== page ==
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    Look at Me: Francois Ozon's Time to Leave

    One has to at least admire Francois Ozon's attempt to articulate a more thoughtful and private perspective on untimely death. Keeping company with outsized melodramas swimming in shallow carpe diem sentiment like "My Life Without Me" (not to mention the reversals of romances like "Autumn in New Yor...

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    indieWIRE INTERVIEW: Jay Duplass and Mark Duplass, Creators of "The Puffy Chair"

    "The Puffy Chair," made for a low five-figure budget, is the hilarious and poignant breakthrough feature for filmmaking brothers Jay Duplass and Mark Duplass (Jay directed; Mark stars, writes and produces). After a few false starts with other films over the years, the Duplass Brothers began making a...

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    Reuters: Directors tell Gen X'ers to grow up

    More than a decade after "Clerks" and "The Brothers McMullen," Reuters' Bob Tourtellotte looks at new movies from the film's directors Kevin Smith and Ed Burns, two filmmakers who got their big breaks at Sundance in the mid-90s. Comparing and contrasting "Clerks 2" and "The Groomsmen," Tourtellotte notes:While far different in story and style, the films share key themes. New Jersey-native Smith, 35, and New Yorker Burns, 38, look at guys in their mid-30s who refuse to face adulthood. Moreover, the movies join a growing list of works in pop culture, such as Christopher Noxon's book "Rejuvenile," that reflect a generation which, as it matured, ...

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    INDUSTRY MOVES: Huntsberry Joins Paramount, Moore Expands Role

    Frederick Huntsberry has been named COO of Paramount Pictures Corporation, while Rob Moore (head of worldwide marketing, distribution and business affairs) has been given additional duties overseeing home entertainment and digital media. Huntsberry joined the company from G.E.

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    Looking for Conservative Docs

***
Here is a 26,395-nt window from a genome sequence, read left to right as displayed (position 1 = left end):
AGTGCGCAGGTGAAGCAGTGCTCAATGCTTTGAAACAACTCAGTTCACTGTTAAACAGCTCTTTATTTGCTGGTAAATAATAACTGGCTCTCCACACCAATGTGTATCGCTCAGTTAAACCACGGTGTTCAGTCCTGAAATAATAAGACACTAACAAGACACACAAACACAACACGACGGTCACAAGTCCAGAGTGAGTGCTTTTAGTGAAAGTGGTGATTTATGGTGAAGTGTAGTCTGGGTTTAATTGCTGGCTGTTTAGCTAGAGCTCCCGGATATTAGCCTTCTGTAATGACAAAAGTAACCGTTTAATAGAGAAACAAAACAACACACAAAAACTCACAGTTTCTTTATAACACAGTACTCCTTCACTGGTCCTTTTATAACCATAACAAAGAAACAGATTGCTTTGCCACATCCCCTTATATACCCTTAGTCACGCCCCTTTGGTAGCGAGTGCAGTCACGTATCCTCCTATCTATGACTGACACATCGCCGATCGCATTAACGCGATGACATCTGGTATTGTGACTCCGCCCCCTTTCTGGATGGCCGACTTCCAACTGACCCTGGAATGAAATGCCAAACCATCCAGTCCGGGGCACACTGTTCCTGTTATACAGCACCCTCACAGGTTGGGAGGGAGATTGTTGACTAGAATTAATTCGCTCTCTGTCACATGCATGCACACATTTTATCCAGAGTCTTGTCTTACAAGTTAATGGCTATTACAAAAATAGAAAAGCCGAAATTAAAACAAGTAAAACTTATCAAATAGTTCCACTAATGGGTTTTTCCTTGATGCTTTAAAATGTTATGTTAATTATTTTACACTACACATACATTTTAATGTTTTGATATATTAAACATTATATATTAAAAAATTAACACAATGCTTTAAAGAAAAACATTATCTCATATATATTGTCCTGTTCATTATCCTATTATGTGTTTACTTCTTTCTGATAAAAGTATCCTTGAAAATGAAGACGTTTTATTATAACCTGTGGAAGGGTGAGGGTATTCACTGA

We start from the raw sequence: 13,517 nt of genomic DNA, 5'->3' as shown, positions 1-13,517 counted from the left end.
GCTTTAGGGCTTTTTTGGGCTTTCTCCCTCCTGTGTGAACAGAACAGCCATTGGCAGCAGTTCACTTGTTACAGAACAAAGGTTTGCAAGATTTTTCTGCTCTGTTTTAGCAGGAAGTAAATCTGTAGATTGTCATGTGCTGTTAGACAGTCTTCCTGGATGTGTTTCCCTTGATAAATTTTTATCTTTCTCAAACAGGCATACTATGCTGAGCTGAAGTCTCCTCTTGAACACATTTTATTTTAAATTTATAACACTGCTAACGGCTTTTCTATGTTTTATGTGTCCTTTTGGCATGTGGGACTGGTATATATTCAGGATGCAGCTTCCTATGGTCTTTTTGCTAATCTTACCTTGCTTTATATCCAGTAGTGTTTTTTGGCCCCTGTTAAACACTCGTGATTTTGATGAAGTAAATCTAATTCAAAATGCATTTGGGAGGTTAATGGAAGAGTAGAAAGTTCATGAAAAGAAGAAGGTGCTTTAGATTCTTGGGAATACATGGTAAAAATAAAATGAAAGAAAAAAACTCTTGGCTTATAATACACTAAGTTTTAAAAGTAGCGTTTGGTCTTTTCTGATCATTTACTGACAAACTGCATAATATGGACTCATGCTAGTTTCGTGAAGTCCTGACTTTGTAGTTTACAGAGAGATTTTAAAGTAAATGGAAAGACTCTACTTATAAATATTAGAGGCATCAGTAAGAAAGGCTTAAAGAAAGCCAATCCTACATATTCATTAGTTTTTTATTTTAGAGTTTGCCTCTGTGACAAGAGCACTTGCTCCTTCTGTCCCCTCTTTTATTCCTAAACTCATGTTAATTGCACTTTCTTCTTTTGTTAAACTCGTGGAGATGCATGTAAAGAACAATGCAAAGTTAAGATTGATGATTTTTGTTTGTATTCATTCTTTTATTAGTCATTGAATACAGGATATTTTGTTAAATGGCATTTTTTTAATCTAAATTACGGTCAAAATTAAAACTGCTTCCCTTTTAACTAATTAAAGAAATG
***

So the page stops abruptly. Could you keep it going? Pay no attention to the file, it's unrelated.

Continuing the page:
Given the wide-range of left-leaning documentaries, why isn't there a complementary number of conservative ones seen at film festivals or ultimately in theaters? Thats the question asked in a New York Times piece today by John Anderson who explores the liberal bias in U.S. documentaries and wonders where the right-wing films are. Noting that festivals like Sundance, Seattle, IDFA, or the NYFF simply don't receive such films, he quotes Wash Westmoreland (director of the upcoming narrative feature "Quinceanera" and the recent doc "Gay Republicans"), The thing that drives you to make a documentary is seeing it as a way to social change. Societie...

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    U.S. Eyes Growing Russian Film Industry

    Anticipating what could be double-digit growth in the next five years, a number of U.S. companies and producers have their eyes on the Russian film industry. According to a New York Times piece by Laura M. Holson and Steven Lee Myers: Russia's movie industry, following a torpid decade that mirrored ...

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    First Person: indieWIRE @ 10, And Counting...

    When we launched indieWIRE ten years ago today, July 15, 1996 we immediately began to try to define the term "independent film." In the very first issue we wrote about the sale of the Angelika Film Center to a local New York movie circuit and we've debated the term 'independent' internally and on ou...

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    Herwitz Selling "Laundry"

    The Film Sales Company has nabbed worldwide sales rights to Maurice Jamal's "Dirty Laundry. The film is the second feature from the filmmaker and recently screened at the Urbanworld Film Festival in New York and Frameline in San Francisco. Starring Loretta Devine, the film is the story of a Southern black family rocked by the news that their son is living under a pseudonym and with a white boyfriend. The film will screen this weekend at Outfest in Los Angeles and has secured the support of the Human Rights Campaign (the largest national lesbian, gay, bisexual and transgender political organization), which has been hosting additional screening...

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    NEW THIS WEEK: France and Brazil Seek Spotlight (and Mamet, too), Among Others

    Films from France, and one from Brazil, mark this week in theaters. As was already well-explored in Anthony Kaufman's world cinema this week, no fewer than three French features by acclaimed Gallic filmmakers will be vying for Bastille Day audiences this weekend in a battle that pits Patrice Chereau...

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    SF360: San Francisco Silent Film Festival

    Silents had only been dead for 20 years when "Sunset Boulevard" came out. One generation's cultural norms always look ridiculous to the next generation, which invariably thinks itself the zenith of modernity and cool. It takes more than a couple decades to actually sort the silly from the sublime. And a half-century onward, Norma's puffy pronouncement now seems pretty dead-on: Silent cinema did indeed create star personalities all the more vivid for their having to communicate solely through pantomime. You'll get a big dose of star power -- circa Roaring Twenties -- this weekend as the San Francisco Silent Film Festival presents its 11th annu...

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